Unlike in the west coast of India where seafood and dairy are not paired, cooking (freshwater) fish with milk or curd is not uncommon in Bengal. While I am familiar with doi maach, this was again new to me and I wonder how many more surprises Pritha has up her sleeve in the Mustard menu.




I also tried the the Chitogramer Kala Bhuna, slow cooked beef from the Muslim kitchens of East Bengal, served with what looked like French crepes. The 'crepes' were in reality, shoru (thin) chaakli explained Pritha, made with a batter of powdered rice and lentils (motor dal in this case) and then steamed. 

In the west of Bengal, they apparently add jaggery inside, and serve it sweet Pritha told us. Just as French crepes are both sweet and savoury, I thought. 

I had never heard of the shoru chakli before but my mom had and she was very excited as she had never tasted it before.

Both the moms loved the food. I thought I will put this picture up
as my previous post featuring them got lot of hits. I might have
finally cracked the SEO game seems. Just put up pics of the moms!


The chakli combine very well with the onion rich, near Kolkata's Anadi cabin kosha mangsho-like sauce, The meat here was rather tough though. The only false note in the dinner. The result of using buff and not beef that Mumbai enforces I reckon and Pritha said so and said she is working on tenderisers to sort this. The curry was very Indian, very Mughlai, thought the sweetness of the onions tamed the potential fieriness of the dish somewhat.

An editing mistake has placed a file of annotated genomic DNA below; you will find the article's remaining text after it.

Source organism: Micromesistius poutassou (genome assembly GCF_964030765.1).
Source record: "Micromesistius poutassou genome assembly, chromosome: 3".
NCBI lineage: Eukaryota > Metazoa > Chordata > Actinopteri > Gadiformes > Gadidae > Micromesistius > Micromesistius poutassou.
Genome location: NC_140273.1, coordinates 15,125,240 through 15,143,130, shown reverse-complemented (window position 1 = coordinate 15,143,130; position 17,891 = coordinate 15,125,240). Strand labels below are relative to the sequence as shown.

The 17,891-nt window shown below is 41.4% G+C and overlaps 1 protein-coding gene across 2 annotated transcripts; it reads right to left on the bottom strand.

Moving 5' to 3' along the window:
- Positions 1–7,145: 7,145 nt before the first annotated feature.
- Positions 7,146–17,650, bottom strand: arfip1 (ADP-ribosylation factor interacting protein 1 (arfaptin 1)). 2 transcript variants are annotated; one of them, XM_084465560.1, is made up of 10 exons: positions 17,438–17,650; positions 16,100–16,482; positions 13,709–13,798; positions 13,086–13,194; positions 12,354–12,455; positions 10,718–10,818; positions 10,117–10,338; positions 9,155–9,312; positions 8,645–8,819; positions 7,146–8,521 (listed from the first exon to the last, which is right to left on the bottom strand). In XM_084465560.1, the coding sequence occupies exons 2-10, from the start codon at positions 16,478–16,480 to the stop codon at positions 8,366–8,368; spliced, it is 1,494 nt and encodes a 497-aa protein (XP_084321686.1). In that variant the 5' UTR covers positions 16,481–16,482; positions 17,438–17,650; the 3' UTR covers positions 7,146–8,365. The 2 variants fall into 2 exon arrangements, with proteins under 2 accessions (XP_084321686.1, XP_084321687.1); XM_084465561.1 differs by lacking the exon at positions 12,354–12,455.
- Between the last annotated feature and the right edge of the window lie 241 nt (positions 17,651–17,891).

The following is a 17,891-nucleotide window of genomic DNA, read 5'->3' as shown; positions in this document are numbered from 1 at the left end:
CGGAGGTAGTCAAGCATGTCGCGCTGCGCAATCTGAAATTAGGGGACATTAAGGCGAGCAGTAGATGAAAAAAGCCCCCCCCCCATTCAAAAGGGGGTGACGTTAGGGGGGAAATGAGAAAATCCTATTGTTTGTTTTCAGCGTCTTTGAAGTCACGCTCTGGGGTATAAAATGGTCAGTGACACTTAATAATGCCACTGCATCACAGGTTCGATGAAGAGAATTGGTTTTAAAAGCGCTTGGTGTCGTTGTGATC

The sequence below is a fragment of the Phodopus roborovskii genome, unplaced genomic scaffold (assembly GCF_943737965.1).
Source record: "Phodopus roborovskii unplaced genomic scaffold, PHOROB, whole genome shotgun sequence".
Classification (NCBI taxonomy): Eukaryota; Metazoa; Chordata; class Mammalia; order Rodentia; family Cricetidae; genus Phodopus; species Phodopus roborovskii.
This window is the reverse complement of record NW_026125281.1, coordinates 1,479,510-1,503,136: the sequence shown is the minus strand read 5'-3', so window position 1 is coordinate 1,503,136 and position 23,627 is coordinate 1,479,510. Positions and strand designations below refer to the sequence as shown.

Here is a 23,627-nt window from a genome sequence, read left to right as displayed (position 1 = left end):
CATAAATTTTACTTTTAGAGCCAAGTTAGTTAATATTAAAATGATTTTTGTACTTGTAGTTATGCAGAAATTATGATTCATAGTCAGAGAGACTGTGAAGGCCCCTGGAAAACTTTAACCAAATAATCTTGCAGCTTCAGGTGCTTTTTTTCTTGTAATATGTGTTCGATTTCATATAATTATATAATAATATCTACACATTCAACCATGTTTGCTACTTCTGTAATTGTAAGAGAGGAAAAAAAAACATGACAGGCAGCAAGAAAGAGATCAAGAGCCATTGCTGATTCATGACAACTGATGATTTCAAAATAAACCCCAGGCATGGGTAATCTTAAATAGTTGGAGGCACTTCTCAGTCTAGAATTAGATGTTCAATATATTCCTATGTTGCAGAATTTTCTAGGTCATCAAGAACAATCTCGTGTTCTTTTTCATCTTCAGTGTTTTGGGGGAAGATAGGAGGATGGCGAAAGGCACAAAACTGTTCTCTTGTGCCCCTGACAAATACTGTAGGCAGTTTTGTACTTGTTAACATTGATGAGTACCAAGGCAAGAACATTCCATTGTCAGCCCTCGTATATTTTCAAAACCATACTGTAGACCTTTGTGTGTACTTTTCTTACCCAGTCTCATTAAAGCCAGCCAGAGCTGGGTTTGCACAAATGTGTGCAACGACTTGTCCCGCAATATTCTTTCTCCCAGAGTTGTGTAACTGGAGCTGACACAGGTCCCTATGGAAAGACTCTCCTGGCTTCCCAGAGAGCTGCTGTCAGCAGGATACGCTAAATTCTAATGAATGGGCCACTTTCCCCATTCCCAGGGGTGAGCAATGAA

The delectable oxtail ravioli at Mustard


K tried a small plate from the French menu for the mains, the oxtail ravioli, and we were both blown away by its magnificence. 

The ravioli was thin skinned, symbolic of the way both the French and us Bengalis can be in an argument!